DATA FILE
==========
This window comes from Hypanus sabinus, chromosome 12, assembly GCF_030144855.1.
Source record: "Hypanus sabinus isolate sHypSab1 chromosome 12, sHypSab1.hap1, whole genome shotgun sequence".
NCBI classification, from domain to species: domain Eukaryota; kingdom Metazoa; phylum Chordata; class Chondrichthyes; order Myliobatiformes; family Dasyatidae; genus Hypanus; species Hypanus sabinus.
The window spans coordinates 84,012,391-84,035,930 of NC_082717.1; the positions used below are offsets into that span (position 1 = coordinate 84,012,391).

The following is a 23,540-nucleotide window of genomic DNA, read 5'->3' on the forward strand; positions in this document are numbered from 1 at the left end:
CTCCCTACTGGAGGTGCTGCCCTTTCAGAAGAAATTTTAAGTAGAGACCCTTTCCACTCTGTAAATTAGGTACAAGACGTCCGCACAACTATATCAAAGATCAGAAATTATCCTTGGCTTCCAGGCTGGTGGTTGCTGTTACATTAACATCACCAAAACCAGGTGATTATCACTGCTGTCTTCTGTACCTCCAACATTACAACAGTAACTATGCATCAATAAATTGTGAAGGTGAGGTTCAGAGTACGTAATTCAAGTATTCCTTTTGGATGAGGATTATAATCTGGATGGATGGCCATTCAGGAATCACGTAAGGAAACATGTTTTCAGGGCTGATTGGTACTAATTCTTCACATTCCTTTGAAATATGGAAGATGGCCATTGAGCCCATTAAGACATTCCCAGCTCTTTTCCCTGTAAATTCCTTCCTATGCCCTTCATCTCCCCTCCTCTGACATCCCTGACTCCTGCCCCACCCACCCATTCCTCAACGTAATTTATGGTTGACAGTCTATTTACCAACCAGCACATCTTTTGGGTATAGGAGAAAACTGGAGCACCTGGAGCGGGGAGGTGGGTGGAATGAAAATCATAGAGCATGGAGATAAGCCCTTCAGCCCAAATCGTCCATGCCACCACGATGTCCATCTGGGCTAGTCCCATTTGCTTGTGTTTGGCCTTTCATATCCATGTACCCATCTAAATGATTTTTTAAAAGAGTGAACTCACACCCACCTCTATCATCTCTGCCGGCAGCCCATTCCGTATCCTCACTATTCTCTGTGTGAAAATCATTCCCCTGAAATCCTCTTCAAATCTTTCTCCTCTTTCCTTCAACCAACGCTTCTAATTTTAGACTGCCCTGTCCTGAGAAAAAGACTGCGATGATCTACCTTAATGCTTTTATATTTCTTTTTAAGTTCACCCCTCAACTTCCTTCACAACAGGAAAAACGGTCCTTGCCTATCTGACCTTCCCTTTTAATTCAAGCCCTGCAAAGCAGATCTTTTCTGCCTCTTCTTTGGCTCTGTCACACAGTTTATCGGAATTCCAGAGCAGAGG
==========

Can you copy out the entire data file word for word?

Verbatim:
This window comes from Hypanus sabinus, chromosome 12, assembly GCF_030144855.1.
Source record: "Hypanus sabinus isolate sHypSab1 chromosome 12, sHypSab1.hap1, whole genome shotgun sequence".
NCBI classification, from domain to species: domain Eukaryota; kingdom Metazoa; phylum Chordata; class Chondrichthyes; order Myliobatiformes; family Dasyatidae; genus Hypanus; species Hypanus sabinus.
The window spans coordinates 84,012,391-84,035,930 of NC_082717.1; the positions used below are offsets into that span (position 1 = coordinate 84,012,391).

The following is a 23,540-nucleotide window of genomic DNA, read 5'->3' on the forward strand; positions in this document are numbered from 1 at the left end:
CTCCCTACTGGAGGTGCTGCCCTTTCAGAAGAAATTTTAAGTAGAGACCCTTTCCACTCTGTAAATTAGGTACAAGACGTCCGCACAACTATATCAAAGATCAGAAATTATCCTTGGCTTCCAGGCTGGTGGTTGCTGTTACATTAACATCACCAAAACCAGGTGATTATCACTGCTGTCTTCTGTACCTCCAACATTACAACAGTAACTATGCATCAATAAATTGTGAAGGTGAGGTTCAGAGTACGTAATTCAAGTATTCCTTTTGGATGAGGATTATAATCTGGATGGATGGCCATTCAGGAATCACGTAAGGAAACATGTTTTCAGGGCTGATTGGTACTAATTCTTCACATTCCTTTGAAATATGGAAGATGGCCATTGAGCCCATTAAGACATTCCCAGCTCTTTTCCCTGTAAATTCCTTCCTATGCCCTTCATCTCCCCTCCTCTGACATCCCTGACTCCTGCCCCACCCACCCATTCCTCAACGTAATTTATGGTTGACAGTCTATTTACCAACCAGCACATCTTTTGGGTATAGGAGAAAACTGGAGCACCTGGAGCGGGGAGGTGGGTGGAATGAAAATCATAGAGCATGGAGATAAGCCCTTCAGCCCAAATCGTCCATGCCACCACGATGTCCATCTGGGCTAGTCCCATTTGCTTGTGTTTGGCCTTTCATATCCATGTACCCATCTAAATGATTTTTTAAAAGAGTGAACTCACACCCACCTCTATCATCTCTGCCGGCAGCCCATTCCGTATCCTCACTATTCTCTGTGTGAAAATCATTCCCCTGAAATCCTCTTCAAATCTTTCTCCTCTTTCCTTCAACCAACGCTTCTAATTTTAGACTGCCCTGTCCTGAGAAAAAGACTGCGATGATCTACCTTAATGCTTTTATATTTCTTTTTAAGTTCACCCCTCAACTTCCTTCACAACAGGAAAAACGGTCCTTGCCTATCTGACCTTCCCTTTTAATTCAAGCCCTGCAAAGCAGATCTTTTCTGCCTCTTCTTTGGCTCTGTCACACAGTTTATCGGAATTCCAGAGCAGAGG